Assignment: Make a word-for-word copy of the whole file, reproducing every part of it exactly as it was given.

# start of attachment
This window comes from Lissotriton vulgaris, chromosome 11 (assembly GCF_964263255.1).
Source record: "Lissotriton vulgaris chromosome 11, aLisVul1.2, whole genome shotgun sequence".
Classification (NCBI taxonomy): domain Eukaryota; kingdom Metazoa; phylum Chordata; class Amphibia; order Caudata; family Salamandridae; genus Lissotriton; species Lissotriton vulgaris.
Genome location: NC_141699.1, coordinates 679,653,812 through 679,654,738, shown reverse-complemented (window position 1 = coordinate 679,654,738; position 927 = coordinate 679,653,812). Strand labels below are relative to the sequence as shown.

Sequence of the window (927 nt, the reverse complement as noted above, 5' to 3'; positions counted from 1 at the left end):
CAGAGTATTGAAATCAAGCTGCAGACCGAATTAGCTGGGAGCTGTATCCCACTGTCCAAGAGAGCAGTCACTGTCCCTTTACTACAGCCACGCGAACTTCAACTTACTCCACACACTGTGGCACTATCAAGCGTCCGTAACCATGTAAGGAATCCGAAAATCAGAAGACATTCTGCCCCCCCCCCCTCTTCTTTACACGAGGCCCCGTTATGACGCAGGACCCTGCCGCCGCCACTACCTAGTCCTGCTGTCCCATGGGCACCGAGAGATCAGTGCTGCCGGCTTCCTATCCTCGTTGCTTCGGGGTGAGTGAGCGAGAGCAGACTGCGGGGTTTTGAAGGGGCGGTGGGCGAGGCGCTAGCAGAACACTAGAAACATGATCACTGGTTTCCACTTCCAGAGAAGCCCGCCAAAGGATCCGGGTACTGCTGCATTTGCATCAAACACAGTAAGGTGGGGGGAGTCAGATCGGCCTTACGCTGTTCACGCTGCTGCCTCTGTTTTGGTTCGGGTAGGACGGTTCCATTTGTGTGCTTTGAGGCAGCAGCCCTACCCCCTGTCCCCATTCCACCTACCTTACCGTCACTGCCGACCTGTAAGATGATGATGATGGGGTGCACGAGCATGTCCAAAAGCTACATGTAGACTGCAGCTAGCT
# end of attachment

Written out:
This window comes from Lissotriton vulgaris, chromosome 11 (assembly GCF_964263255.1).
Source record: "Lissotriton vulgaris chromosome 11, aLisVul1.2, whole genome shotgun sequence".
Classification (NCBI taxonomy): domain Eukaryota; kingdom Metazoa; phylum Chordata; class Amphibia; order Caudata; family Salamandridae; genus Lissotriton; species Lissotriton vulgaris.
Genome location: NC_141699.1, coordinates 679,653,812 through 679,654,738, shown reverse-complemented (window position 1 = coordinate 679,654,738; position 927 = coordinate 679,653,812). Strand labels below are relative to the sequence as shown.

Sequence of the window (927 nt, the reverse complement as noted above, 5' to 3'; positions counted from 1 at the left end):
CAGAGTATTGAAATCAAGCTGCAGACCGAATTAGCTGGGAGCTGTATCCCACTGTCCAAGAGAGCAGTCACTGTCCCTTTACTACAGCCACGCGAACTTCAACTTACTCCACACACTGTGGCACTATCAAGCGTCCGTAACCATGTAAGGAATCCGAAAATCAGAAGACATTCTGCCCCCCCCCCCTCTTCTTTACACGAGGCCCCGTTATGACGCAGGACCCTGCCGCCGCCACTACCTAGTCCTGCTGTCCCATGGGCACCGAGAGATCAGTGCTGCCGGCTTCCTATCCTCGTTGCTTCGGGGTGAGTGAGCGAGAGCAGACTGCGGGGTTTTGAAGGGGCGGTGGGCGAGGCGCTAGCAGAACACTAGAAACATGATCACTGGTTTCCACTTCCAGAGAAGCCCGCCAAAGGATCCGGGTACTGCTGCATTTGCATCAAACACAGTAAGGTGGGGGGAGTCAGATCGGCCTTACGCTGTTCACGCTGCTGCCTCTGTTTTGGTTCGGGTAGGACGGTTCCATTTGTGTGCTTTGAGGCAGCAGCCCTACCCCCTGTCCCCATTCCACCTACCTTACCGTCACTGCCGACCTGTAAGATGATGATGATGGGGTGCACGAGCATGTCCAAAAGCTACATGTAGACTGCAGCTAGCT